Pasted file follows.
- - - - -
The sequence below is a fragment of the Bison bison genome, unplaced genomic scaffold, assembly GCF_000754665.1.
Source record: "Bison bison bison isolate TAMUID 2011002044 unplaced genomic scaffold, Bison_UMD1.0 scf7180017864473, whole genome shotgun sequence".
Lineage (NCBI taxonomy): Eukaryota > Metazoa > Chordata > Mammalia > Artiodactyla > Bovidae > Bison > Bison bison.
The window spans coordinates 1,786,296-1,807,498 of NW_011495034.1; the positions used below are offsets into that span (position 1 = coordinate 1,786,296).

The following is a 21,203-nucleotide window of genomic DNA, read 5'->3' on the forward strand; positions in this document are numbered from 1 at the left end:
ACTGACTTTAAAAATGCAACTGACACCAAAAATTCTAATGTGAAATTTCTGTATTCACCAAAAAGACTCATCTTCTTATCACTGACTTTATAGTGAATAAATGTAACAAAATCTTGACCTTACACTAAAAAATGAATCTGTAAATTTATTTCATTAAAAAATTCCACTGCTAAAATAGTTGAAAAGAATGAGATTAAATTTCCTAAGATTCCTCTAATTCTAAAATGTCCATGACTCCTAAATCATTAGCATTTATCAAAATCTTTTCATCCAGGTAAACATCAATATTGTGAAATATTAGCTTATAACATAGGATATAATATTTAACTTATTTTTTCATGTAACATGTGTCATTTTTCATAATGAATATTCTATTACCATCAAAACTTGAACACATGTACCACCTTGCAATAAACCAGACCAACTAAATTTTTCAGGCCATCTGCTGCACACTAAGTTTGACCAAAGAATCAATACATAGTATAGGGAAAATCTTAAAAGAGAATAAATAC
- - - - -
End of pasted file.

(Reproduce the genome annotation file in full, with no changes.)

The sequence below is a fragment of the Bison bison genome, unplaced genomic scaffold, assembly GCF_000754665.1.
Source record: "Bison bison bison isolate TAMUID 2011002044 unplaced genomic scaffold, Bison_UMD1.0 scf7180017864473, whole genome shotgun sequence".
Lineage (NCBI taxonomy): Eukaryota > Metazoa > Chordata > Mammalia > Artiodactyla > Bovidae > Bison > Bison bison.
The window spans coordinates 1,786,296-1,807,498 of NW_011495034.1; the positions used below are offsets into that span (position 1 = coordinate 1,786,296).

The following is a 21,203-nucleotide window of genomic DNA, read 5'->3' on the forward strand; positions in this document are numbered from 1 at the left end:
ACTGACTTTAAAAATGCAACTGACACCAAAAATTCTAATGTGAAATTTCTGTATTCACCAAAAAGACTCATCTTCTTATCACTGACTTTATAGTGAATAAATGTAACAAAATCTTGACCTTACACTAAAAAATGAATCTGTAAATTTATTTCATTAAAAAATTCCACTGCTAAAATAGTTGAAAAGAATGAGATTAAATTTCCTAAGATTCCTCTAATTCTAAAATGTCCATGACTCCTAAATCATTAGCATTTATCAAAATCTTTTCATCCAGGTAAACATCAATATTGTGAAATATTAGCTTATAACATAGGATATAATATTTAACTTATTTTTTCATGTAACATGTGTCATTTTTCATAATGAATATTCTATTACCATCAAAACTTGAACACATGTACCACCTTGCAATAAACCAGACCAACTAAATTTTTCAGGCCATCTGCTGCACACTAAGTTTGACCAAAGAATCAATACATAGTATAGGGAAAATCTTAAAAGAGAATAAATAC